Competition 1. n. The application (state of) competing - (the behaviour of TRYING to gain a particular outcome/goal at the expense of, or in spite of, someone or something else.) Since the word compete only represents the act of TRYING to gain such an outcome, it can be PERPETUAL, and the goals themselves don't even have to exist, merely perceived, and can therefore be subjective. 2. n. That which is being competed against (as the competition). 3. An activity in which people compete to be told whether or not they have won or lost, usually by a random draw or a 'judge's' opinion.

The other problem is with the word story, which has probably never been fully recognised in a consistent manner (again, blame our perception of the rules of grammar, though this one should have been really obvious):

Story n. (Intangible thing). A form or arrangement of information of or about a series of things that happen, (created and stored inside (a person's) memory).

The word story and the word tell represent different pieces of information, belonging to completely different concepts, that are used in combination, as per the rules of grammar. Perceiving and defining one as an by the other, breaks these rules - describing a story as and by the act of telling, is therefore inconsistent and problematic. ((A person's) memory is the only place a story can exist without being told, in a manner that is consistent with its use.)

Things a person DOES 'for themselves' = writing their own stories.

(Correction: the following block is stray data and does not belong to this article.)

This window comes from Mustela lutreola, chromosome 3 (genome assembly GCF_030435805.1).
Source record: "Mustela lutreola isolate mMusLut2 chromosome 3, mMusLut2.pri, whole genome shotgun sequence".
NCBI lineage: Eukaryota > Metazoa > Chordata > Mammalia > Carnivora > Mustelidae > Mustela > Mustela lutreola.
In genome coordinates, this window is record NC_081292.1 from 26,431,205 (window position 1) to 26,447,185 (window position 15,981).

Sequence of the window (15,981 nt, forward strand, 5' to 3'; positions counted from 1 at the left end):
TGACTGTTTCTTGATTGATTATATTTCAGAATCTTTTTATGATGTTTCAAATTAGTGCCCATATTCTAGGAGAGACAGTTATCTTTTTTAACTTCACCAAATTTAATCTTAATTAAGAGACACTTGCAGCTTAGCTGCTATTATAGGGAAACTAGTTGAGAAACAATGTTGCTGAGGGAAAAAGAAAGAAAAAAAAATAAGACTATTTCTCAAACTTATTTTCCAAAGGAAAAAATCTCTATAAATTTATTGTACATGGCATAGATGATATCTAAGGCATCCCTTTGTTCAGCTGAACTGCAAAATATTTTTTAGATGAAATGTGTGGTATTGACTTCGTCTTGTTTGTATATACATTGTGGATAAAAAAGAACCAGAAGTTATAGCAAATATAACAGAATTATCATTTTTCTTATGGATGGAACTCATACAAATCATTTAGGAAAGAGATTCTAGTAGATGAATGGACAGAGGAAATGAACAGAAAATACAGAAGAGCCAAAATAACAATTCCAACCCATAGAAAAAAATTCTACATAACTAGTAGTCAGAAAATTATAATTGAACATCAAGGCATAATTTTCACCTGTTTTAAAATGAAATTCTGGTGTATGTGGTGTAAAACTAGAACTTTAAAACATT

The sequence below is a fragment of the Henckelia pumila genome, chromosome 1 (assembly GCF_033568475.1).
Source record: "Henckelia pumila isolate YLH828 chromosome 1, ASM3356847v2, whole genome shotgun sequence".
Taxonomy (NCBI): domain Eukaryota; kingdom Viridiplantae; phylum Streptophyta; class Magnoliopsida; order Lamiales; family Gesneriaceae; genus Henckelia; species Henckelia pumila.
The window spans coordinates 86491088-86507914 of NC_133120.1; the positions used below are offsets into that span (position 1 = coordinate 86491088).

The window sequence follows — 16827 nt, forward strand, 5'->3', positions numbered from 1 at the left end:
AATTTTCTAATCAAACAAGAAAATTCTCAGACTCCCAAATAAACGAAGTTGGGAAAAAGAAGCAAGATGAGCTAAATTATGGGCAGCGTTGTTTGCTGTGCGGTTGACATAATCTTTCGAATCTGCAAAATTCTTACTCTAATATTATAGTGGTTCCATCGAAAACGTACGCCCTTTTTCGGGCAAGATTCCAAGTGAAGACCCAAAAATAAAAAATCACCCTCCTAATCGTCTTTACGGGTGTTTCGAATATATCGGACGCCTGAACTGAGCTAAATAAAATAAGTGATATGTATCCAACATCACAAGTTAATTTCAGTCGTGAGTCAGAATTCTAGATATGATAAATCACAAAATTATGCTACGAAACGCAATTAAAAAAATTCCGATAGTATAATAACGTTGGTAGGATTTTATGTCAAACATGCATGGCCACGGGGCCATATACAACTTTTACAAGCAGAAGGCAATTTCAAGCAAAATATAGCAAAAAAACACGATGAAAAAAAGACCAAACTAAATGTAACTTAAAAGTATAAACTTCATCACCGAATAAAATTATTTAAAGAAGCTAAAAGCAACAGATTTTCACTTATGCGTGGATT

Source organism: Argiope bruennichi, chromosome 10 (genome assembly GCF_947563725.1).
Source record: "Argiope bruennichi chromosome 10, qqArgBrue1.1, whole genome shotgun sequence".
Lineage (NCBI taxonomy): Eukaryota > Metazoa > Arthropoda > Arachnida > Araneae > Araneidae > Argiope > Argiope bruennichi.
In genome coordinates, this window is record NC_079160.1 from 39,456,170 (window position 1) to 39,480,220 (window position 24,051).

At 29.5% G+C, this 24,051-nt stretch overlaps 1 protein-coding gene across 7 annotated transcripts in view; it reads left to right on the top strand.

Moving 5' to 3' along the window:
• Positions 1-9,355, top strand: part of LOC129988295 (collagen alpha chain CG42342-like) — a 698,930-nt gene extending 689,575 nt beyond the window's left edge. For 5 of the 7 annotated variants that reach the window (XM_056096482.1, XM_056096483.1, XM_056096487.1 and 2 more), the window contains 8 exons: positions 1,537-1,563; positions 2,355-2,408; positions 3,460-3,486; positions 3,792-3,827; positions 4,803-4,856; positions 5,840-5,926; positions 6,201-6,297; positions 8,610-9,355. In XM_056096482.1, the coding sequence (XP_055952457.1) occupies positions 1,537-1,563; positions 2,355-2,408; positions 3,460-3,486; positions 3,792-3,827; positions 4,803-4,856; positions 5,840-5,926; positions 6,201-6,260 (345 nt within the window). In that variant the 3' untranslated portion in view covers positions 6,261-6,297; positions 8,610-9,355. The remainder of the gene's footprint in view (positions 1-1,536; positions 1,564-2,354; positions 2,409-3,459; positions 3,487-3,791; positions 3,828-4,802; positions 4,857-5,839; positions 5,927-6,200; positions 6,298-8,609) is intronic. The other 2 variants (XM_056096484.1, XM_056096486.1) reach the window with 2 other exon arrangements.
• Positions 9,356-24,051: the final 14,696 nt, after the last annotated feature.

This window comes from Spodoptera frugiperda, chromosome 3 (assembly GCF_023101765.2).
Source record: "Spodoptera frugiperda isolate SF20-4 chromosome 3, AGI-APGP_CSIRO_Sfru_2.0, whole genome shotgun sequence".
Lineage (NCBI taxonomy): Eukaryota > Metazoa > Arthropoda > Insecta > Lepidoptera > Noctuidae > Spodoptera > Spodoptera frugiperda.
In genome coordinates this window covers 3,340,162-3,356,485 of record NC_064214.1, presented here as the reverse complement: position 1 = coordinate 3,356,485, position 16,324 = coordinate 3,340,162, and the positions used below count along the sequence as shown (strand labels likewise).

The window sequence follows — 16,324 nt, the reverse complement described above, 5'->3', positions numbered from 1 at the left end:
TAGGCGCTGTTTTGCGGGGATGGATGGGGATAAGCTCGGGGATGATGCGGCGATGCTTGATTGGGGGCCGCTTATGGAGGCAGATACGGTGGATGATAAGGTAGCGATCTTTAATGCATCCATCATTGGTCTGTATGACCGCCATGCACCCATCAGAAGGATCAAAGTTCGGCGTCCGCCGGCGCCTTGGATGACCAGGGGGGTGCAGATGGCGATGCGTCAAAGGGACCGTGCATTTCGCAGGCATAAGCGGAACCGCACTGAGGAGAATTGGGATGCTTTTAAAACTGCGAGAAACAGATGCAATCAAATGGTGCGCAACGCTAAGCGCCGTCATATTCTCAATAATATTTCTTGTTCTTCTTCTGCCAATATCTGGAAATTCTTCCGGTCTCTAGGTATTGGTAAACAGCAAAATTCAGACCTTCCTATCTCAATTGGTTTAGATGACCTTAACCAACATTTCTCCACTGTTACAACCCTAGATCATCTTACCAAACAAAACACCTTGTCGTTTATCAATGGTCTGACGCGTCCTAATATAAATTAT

Things a person does 'for others' = telling stories.
Things that happen TO a person = stories they are told.

Game 1 n. An activity in which people compete by writing their own stories, (which can also be perpetual).

Anytime a story being told, replaces the story being written, it ceases to be a game, if only for a moment. Games do not require any story to be told in order to exist in their most fundamental form.

I'm afraid that'll have to do for now - I'm off to bed!

Dan Bress
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@Darren

When you have your blog sorted out I would be happy to read it. I would suggest you in turn read my blog. At that point I would be happy to continue this discussion.

Darren Tomlyn
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Do you mean your blog here? (Talking about player-types etc.?) Or the web-site you listed? In which case I've read both ;) (Or something else?) (And neither really tells me all that much more about you and your understanding of games than the posts you made above.)

TBH, some of what my basic systems and mechanics enable ties into different perspectives and reasons to play (take part in) a game, and the 'casual vs hardcore' 'debate/conflict' (i.e. player-types) - though it's FAR more fundamental and bigger than just being about such limited elements and perspectives.

Unfortunately, this is what I'm not ready to talk about, yet...